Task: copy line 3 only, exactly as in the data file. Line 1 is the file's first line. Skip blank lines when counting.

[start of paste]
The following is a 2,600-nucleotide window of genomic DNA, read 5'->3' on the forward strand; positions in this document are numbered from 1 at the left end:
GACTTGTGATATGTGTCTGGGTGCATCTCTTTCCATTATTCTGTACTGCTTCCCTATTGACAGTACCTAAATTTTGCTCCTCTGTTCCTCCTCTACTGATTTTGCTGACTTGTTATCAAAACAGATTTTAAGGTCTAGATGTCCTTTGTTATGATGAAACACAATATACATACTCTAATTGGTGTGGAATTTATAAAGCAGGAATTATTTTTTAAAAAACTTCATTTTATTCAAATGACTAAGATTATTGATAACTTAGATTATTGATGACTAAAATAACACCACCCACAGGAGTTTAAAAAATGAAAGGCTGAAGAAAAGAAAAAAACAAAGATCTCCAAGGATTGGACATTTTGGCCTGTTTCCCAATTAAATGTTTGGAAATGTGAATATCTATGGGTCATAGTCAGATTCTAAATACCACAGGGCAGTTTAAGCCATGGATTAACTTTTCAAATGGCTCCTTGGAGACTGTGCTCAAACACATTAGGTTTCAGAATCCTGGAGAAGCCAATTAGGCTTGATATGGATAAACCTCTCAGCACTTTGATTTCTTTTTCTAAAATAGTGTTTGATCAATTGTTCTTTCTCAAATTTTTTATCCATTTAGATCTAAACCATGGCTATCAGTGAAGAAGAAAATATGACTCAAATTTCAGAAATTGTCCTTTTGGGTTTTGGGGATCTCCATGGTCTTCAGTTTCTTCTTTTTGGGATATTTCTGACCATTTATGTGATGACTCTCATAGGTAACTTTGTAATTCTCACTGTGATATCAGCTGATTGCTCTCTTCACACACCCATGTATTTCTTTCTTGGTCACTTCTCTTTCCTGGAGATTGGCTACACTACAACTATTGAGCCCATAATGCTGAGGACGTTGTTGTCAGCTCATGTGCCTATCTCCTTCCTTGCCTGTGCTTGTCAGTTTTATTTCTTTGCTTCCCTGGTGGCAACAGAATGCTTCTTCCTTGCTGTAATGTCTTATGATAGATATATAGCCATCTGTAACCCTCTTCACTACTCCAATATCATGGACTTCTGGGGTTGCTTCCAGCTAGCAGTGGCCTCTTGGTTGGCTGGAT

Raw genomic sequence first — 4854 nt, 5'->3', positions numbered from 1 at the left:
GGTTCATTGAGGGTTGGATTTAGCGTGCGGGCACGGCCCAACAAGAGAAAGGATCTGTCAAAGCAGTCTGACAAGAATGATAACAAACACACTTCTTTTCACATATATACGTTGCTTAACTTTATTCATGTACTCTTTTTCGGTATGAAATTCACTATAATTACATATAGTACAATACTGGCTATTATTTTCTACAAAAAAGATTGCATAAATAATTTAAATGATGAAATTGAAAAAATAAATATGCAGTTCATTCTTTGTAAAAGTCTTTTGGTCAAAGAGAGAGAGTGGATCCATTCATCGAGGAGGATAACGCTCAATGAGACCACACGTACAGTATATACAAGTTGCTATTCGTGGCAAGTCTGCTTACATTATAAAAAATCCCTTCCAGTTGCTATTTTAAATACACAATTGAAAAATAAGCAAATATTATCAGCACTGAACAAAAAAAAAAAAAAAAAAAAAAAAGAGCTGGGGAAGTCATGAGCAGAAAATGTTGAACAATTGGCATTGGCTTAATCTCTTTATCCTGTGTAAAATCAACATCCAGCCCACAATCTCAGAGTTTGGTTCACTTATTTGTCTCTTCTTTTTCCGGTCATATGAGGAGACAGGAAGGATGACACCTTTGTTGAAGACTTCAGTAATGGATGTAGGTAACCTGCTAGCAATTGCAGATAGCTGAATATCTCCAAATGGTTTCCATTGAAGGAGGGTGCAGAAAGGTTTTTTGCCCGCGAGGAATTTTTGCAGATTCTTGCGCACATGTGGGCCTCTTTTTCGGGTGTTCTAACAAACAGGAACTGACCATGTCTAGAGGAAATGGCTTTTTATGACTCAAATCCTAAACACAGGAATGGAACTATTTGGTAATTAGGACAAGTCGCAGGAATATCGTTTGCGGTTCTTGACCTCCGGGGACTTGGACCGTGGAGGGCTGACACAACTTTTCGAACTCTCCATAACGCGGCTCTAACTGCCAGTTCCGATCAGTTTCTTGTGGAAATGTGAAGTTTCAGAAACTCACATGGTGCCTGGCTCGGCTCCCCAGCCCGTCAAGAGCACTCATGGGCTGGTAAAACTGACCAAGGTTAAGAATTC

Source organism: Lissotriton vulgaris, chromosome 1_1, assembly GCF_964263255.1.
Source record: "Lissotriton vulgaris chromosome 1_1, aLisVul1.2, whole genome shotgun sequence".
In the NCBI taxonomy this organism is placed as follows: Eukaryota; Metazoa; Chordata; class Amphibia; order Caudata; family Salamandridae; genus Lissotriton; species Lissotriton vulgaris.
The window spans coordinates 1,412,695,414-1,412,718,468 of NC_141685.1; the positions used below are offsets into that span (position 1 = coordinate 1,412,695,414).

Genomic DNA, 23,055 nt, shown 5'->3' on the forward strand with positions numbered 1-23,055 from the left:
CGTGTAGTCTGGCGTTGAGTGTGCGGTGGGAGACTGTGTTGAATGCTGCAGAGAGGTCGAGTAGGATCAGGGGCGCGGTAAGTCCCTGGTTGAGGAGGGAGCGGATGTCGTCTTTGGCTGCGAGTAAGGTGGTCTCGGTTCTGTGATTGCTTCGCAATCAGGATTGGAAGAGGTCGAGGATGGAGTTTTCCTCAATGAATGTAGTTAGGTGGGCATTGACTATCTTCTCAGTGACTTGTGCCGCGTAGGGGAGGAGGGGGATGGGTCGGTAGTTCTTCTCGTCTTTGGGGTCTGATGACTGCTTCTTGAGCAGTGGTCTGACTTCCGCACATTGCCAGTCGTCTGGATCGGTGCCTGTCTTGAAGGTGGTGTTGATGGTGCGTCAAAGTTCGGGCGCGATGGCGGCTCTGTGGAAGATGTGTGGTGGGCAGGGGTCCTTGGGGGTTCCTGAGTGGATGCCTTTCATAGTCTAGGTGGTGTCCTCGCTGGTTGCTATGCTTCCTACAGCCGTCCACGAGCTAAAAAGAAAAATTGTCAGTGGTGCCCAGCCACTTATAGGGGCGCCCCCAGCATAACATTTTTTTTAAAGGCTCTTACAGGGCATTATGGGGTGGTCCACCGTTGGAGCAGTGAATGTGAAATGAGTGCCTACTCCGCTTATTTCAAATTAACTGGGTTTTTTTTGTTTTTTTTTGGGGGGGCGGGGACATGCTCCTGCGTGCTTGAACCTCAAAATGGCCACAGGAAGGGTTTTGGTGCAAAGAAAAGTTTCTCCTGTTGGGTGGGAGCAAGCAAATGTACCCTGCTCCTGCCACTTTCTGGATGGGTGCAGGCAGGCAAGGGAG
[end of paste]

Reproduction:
Raw genomic sequence first — 4854 nt, 5'->3', positions numbered from 1 at the left: